From airport to bus stop, tourists to the Emerald Isle are bombarded with the oh-so-ubiquitous posters for the Wild Atlantic Way (hey – if you've got it, flaunt it). Arguably, nowhere encapsulates this picture postcard image of Ireland more than Donegal. A favourite holiday destination for the Irish themselves (always a testament to the enduring appeal of a place), County Donegal has some of the most awe-inspiring natural wonders in the entire country – it's a photographer's dream. See that rugged coastline with epic edge-of-the-world views? That's Malin Head, Ireland's most northernly tip in County Donegal. Or how about that death-defyingly narrow tightrope of a mountain precipice? That's One Man's Path on Slieve League on Donegal's western Atlantic coast. Or perhaps the art department opted for the golden sandy sweep yielding to tranquil azure waters, the whole scene hugged by the sheep-dotted, serpentine coastal road. Yep, you guessed it – north Donegal's very own Ballymastocker Bay at Lough Swilly. This was voted by those well-travelled people from The Observer as the second best beach on the entire planet, pipped to the post by some spot in the Seychelles. Well, as stunning as that Indian Ocean paradise undoubtedly is, there's a glampsite overlooking the lough that would make us think twice about where we'd rather spend our summer hols...
It's hard to believe that Portsalon Luxury Camping has only been up and running since Easter 2014. So slick is the experience of staying at this über-luxe Cashelpreaghan retreat, you'd think charming owners Helen and Sean were old hands at the glamping game. This 18 acre site on the Fanad Peninsula enjoys spectacular views of Lough Swilly, Mulroy Bay, Knockalla mountain and the Inishowen Peninsula to the east. The five yurts are perfectly positioned for the uninterrupted coastal vistas this selcuded site affords. All are immaculately presented, complete with wood-burning stove, king-sized beds and double futons sleeping up to six people. Each have their own firepit for both chillin' and grillin' – Helen and Sean kindly offers guests some of the lovely organic produce they grow, and free-range eggs are available daily... providing the girls feel like laying, of course – the pace of life here is pretty lazy after all.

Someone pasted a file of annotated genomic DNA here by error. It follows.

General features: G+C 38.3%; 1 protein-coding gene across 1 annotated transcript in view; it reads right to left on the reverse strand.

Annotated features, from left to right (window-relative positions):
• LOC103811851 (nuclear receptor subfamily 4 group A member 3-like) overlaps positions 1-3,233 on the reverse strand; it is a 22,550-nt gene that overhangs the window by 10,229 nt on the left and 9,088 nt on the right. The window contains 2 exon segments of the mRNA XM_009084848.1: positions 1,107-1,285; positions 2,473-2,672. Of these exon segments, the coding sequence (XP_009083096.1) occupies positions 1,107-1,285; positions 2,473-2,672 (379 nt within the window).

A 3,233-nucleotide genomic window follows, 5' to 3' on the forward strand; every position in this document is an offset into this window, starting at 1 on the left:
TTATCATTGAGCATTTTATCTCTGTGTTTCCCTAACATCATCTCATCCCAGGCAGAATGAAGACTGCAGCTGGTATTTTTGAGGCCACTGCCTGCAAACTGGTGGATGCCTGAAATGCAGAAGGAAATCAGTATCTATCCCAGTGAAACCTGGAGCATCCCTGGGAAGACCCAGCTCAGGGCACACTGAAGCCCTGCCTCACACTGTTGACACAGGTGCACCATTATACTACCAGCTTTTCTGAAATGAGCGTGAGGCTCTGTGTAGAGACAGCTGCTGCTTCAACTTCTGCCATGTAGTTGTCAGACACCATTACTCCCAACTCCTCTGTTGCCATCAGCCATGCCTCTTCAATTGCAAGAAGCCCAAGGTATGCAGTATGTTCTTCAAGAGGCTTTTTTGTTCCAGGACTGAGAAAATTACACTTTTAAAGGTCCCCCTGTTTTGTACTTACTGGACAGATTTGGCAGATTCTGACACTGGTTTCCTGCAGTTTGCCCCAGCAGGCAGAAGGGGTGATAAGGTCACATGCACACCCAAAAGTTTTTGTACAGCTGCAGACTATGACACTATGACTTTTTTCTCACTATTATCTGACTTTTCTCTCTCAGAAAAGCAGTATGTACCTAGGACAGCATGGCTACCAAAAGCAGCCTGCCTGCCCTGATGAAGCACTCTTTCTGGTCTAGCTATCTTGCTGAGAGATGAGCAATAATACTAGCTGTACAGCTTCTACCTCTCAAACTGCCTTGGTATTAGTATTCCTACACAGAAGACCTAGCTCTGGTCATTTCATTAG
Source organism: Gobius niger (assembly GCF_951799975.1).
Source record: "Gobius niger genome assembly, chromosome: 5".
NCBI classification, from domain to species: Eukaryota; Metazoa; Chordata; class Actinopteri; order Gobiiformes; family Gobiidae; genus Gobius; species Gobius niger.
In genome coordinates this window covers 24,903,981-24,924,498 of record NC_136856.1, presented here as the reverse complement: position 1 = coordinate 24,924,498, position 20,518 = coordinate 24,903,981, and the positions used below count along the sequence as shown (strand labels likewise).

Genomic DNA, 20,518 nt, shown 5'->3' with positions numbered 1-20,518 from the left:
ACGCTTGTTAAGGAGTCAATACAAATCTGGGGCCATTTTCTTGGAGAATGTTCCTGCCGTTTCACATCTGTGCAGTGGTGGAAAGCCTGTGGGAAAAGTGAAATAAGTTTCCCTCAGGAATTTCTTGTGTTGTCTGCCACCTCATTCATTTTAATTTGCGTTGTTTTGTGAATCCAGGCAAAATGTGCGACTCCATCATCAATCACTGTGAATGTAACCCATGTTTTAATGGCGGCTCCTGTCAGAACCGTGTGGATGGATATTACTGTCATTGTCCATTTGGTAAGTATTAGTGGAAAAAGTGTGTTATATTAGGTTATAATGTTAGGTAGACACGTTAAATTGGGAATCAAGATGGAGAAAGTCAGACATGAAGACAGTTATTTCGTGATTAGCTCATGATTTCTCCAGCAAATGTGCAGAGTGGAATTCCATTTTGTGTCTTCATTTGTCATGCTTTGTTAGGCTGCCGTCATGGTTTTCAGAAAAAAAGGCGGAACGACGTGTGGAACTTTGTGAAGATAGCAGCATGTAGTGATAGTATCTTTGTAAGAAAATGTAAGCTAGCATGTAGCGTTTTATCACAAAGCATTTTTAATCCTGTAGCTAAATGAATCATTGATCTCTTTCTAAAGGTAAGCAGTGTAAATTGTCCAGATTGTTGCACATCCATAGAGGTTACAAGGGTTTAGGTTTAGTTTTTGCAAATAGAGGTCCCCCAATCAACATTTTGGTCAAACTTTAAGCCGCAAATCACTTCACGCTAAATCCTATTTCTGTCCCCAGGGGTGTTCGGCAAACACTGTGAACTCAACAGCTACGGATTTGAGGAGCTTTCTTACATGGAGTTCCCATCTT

Facilities put most hotels to shame with hot, wet-room showers, and flushing toilets housed in a separate building. There's a fully-equipped communal kitchen and dining area – more upscale B&B than the al fresco camping kitchens of most glampsites. The adjoining lounge and cosy reception area comes well-stocked with a selection of books and local info to flick through by the fireplace. It's a good job the sofas here are the big comfy kind you can sink into because deciding where to visit first may take some time.
Donegal's 1,235km coastline boasts 13 Blue Flag beaches – more than any other Irish county. The famous Ballymastocker is just a short stroll from the site. It's flat and vast and never feels overcrowded – brave the hairpin bends of the Knockalla coast road for a perspective of the neighbouring peninsulas. In contrast to this contemplative stretch of coastline, seven miles north takes you to Fanad Head, its lighthouse bearing the brunt of the Atlantic elements – a truly dramatic setting. Head inland and you'll continue to be wowed by Glenveagh National Park, Ireland's second largest.
Portsalon Golf Course is just a putt away if you fancy giving Rory McIlroy a run for his money. For a taste of Ireland's other national obsession, head to MacCumhail Park in Ballybofey to see Donegal's GAA football team in action. In case the green and gold flags adorning even the remotest of rural lamposts didn't give it away, GAA is serious business here. There are fewer atmospheres that can match this place in an All Ireland cup game. And whether or not the Tir Conaill Men walk away with the Sam Mcguire cup, we know one Donegal glampsite worthy of a trophy or two.
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